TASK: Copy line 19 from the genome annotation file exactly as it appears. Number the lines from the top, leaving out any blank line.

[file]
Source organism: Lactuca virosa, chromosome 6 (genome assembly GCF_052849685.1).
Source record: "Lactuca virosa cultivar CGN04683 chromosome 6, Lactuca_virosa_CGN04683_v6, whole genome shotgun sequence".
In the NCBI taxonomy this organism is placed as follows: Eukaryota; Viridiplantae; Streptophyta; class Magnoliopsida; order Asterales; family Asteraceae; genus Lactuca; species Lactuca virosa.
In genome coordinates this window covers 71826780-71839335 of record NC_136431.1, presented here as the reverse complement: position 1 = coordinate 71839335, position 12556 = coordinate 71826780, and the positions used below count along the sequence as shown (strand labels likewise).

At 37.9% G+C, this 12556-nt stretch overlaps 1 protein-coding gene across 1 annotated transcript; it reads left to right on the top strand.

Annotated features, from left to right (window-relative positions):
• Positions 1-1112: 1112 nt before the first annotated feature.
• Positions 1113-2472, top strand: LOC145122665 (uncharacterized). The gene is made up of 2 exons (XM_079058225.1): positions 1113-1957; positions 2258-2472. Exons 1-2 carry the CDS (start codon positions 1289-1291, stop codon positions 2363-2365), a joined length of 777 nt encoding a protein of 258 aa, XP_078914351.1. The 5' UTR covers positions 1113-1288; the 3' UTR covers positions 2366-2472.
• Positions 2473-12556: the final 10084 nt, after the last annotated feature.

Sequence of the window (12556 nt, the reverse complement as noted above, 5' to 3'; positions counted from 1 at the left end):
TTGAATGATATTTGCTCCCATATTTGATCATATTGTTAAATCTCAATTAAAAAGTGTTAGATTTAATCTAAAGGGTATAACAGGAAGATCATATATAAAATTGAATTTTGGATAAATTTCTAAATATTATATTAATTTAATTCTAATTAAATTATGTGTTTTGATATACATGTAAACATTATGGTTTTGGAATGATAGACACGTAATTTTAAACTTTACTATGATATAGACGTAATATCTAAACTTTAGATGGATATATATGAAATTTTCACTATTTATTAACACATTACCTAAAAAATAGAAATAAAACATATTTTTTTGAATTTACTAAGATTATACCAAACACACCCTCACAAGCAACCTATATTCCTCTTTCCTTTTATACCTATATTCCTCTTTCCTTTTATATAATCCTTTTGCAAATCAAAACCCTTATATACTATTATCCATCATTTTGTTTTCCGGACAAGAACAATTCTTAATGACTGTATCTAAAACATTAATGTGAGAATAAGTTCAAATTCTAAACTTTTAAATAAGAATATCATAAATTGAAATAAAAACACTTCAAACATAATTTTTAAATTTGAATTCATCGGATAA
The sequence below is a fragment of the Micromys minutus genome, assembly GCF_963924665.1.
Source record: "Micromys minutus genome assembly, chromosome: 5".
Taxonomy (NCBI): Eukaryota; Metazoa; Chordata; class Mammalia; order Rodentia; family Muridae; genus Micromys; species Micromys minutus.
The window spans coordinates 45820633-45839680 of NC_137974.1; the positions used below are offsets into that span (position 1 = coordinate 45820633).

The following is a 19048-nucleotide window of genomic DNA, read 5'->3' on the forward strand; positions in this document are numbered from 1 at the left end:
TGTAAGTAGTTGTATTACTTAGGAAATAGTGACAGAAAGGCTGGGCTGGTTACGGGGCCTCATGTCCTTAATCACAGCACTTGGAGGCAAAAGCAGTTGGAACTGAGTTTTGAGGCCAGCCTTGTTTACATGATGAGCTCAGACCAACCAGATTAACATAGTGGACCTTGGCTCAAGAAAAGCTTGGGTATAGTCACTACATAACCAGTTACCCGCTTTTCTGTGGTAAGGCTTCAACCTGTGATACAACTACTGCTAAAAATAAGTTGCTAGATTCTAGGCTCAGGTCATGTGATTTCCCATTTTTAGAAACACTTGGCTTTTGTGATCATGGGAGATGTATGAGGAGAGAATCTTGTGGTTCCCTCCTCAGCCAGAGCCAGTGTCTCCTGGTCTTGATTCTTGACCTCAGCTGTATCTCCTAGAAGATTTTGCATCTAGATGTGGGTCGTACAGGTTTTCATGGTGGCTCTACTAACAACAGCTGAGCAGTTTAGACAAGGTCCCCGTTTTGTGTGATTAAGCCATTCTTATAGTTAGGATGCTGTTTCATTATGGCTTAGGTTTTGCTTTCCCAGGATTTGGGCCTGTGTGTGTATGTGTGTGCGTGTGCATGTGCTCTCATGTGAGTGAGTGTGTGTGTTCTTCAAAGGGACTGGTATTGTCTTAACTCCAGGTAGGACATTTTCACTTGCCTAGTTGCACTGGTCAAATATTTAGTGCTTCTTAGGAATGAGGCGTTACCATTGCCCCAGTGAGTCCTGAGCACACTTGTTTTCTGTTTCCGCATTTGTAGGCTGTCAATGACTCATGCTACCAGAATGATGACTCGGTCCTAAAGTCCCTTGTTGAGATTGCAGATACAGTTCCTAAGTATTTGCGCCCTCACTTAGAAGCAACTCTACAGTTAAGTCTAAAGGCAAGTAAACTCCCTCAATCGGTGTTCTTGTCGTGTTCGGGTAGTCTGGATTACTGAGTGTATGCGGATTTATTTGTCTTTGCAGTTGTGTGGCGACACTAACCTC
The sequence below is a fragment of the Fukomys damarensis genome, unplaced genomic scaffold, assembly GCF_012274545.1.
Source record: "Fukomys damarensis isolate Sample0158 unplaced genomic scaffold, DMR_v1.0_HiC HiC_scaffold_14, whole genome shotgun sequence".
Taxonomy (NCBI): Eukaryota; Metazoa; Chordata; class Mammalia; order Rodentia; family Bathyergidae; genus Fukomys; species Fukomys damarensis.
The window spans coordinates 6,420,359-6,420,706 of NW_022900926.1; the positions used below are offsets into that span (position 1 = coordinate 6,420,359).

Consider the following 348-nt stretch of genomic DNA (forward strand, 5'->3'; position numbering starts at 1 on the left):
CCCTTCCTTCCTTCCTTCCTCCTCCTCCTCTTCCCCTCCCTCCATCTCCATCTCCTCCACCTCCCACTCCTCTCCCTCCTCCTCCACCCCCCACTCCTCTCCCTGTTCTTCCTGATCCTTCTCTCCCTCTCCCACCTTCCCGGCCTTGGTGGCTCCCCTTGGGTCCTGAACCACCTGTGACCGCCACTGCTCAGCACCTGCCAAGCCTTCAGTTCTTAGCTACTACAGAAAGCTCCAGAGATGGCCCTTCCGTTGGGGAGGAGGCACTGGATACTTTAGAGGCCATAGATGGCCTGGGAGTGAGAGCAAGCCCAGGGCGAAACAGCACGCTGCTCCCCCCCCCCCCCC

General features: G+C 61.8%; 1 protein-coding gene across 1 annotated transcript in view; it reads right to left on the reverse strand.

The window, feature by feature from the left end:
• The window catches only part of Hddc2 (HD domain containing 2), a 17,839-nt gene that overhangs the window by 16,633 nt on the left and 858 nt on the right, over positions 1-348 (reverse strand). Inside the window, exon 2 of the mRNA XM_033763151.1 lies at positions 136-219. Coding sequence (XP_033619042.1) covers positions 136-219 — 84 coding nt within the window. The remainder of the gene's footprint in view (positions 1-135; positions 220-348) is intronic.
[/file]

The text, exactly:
Source record: "Fukomys damarensis isolate Sample0158 unplaced genomic scaffold, DMR_v1.0_HiC HiC_scaffold_14, whole genome shotgun sequence".